Vitamin a for treating measles in children

Huiming, Y.; Chaomin, W.; Meng, M.

Cochrane Database of Systematic Reviews 4: Cd001479


ISSN/ISBN: 1469-493X
PMID: 16235283
DOI: 10.1002/14651858.cd001479.pub3
Document Number: 240192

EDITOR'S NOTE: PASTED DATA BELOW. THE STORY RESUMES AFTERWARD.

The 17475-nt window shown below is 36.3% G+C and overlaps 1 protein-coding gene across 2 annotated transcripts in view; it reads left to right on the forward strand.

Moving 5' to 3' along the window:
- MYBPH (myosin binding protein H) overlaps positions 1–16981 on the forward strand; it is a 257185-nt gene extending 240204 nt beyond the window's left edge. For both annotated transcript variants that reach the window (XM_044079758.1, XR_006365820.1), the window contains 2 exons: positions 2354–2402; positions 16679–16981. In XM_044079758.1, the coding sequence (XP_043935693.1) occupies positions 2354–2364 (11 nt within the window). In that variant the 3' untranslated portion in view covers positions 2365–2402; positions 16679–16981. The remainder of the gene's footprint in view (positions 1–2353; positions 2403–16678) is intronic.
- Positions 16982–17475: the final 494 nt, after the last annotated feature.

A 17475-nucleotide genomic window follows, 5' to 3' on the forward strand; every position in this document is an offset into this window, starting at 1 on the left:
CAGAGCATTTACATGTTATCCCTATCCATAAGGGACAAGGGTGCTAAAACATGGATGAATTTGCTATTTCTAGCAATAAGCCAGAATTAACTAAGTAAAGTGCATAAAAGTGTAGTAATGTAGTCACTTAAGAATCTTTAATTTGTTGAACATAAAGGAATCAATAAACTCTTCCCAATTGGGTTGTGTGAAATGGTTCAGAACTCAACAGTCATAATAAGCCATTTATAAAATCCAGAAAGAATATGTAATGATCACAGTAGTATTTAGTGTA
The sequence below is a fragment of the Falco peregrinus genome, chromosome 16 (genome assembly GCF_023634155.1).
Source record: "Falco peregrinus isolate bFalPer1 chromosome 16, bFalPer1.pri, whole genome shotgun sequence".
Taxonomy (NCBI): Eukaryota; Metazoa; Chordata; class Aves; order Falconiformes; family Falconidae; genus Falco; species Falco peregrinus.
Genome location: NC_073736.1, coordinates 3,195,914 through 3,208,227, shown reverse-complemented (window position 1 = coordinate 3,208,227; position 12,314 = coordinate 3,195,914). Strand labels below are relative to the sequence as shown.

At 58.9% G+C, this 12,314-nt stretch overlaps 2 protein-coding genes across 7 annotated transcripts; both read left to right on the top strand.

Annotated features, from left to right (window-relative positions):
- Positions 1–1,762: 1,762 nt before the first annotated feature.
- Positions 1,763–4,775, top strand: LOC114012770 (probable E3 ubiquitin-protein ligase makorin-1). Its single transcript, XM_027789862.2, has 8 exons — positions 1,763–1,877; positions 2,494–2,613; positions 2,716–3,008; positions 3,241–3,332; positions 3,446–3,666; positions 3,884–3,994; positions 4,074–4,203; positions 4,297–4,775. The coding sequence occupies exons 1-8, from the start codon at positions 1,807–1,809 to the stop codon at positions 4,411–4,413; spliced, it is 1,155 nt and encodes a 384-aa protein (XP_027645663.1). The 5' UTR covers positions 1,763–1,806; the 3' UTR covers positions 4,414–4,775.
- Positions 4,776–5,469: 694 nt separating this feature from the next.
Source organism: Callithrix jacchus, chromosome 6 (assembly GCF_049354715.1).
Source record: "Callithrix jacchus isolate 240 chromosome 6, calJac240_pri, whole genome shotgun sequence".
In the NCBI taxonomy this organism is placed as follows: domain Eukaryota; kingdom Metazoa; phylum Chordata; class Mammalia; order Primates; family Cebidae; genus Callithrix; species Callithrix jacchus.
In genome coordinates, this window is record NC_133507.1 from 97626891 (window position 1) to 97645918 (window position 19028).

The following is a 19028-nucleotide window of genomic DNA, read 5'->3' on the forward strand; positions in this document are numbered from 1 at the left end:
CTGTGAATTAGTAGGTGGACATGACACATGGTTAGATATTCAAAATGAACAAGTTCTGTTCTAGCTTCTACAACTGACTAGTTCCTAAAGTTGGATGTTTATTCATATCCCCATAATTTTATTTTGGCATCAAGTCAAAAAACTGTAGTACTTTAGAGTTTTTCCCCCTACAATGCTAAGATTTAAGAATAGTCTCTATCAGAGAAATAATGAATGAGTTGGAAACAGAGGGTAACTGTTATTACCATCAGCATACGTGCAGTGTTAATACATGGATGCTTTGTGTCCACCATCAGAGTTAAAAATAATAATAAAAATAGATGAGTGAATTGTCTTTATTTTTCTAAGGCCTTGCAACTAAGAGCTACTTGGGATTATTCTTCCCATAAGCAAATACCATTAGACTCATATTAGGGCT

Measles is a major cause of childhood morbidity and mortality. Vitamin A deficiency is a recognized risk factor for severe measles infections. The World Health Organization (WHO) recommends administration of an oral dose of vitamin A (200,000 international units (IU), or 100,000 IU in infants) each day for two days to children with measles when they live in areas where vitamin A deficiency may be present. To determine whether vitamin A therapy, commenced after measles has been diagnosed, is beneficial in preventing mortality, pneumonia and other secondary complications in children. We searched the Cochrane Central Register of Controlled Trials (CENTRAL) (The Cochrane Library Issue 1, 2005), MEDLINE (1966 to March 2005), EMBASE (1980 to December 2004) and looked for unpublished studies. Only randomized controlled trials in which children with measles were given vitamin A or placebo along with standard treatment were considered. Studies were assessed independently by two authors. The analysis of dichotomous outcomes was done using the StatXact software and results expressed as relative risk (RR) with 95% confidence interval (CI). Subgroup analyses were carried out for dose, formulation, age, hospitalization and pneumonia-specific mortality. Weighted mean differences (WMD) with 95% CI were calculated for continuous outcomes. There was no significant reduction in the risk of mortality in the vitamin A group when all the studies were pooled using the random-effects model (RR 0.70; 95% CI 0.42 to 1.15). Using two doses of vitamin A (200,000 IU) on consecutive days was associated with a reduction in the risk of mortality in children under the age of two years (RR 0.18; 95% CI 0.03 to 0.61) and a reduction in the risk of pneumonia-specific mortality (RR 0.33; 95% CI 0.08 to 0.92). There was no evidence that vitamin A in a single dose was associated with a reduced risk of mortality among children with measles. There was a reduction in the incidence of croup (RR 0.53; 95% CI 0.29 to 0.89) but no significant reduction in the incidence of pneumonia (RR 0.92; 95% CI 0.69 to 1.22) or diarrhoea (RR 0.80; 95% CI 0.27 to 2.34) with two doses. Although we found no overall significant reduction in mortality with vitamin A therapy for children with measles there was evidence that two doses were associated with a reduced risk of mortality and pneumonia-specific mortality in children under the age of two years. There were no trials that directly compared a single dose with two doses.

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